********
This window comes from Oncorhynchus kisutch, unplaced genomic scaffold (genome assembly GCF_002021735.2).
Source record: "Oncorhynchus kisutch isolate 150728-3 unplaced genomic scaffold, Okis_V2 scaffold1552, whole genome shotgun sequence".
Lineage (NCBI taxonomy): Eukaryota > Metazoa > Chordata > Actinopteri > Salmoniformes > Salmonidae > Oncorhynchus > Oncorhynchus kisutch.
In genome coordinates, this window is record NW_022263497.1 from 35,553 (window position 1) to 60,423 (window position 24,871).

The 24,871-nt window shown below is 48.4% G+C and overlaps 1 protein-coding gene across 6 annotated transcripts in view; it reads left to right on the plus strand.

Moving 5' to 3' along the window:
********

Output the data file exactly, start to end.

This window comes from Oncorhynchus kisutch, unplaced genomic scaffold (genome assembly GCF_002021735.2).
Source record: "Oncorhynchus kisutch isolate 150728-3 unplaced genomic scaffold, Okis_V2 scaffold1552, whole genome shotgun sequence".
Lineage (NCBI taxonomy): Eukaryota > Metazoa > Chordata > Actinopteri > Salmoniformes > Salmonidae > Oncorhynchus > Oncorhynchus kisutch.
In genome coordinates, this window is record NW_022263497.1 from 35,553 (window position 1) to 60,423 (window position 24,871).

The 24,871-nt window shown below is 48.4% G+C and overlaps 1 protein-coding gene across 6 annotated transcripts in view; it reads left to right on the plus strand.

Moving 5' to 3' along the window: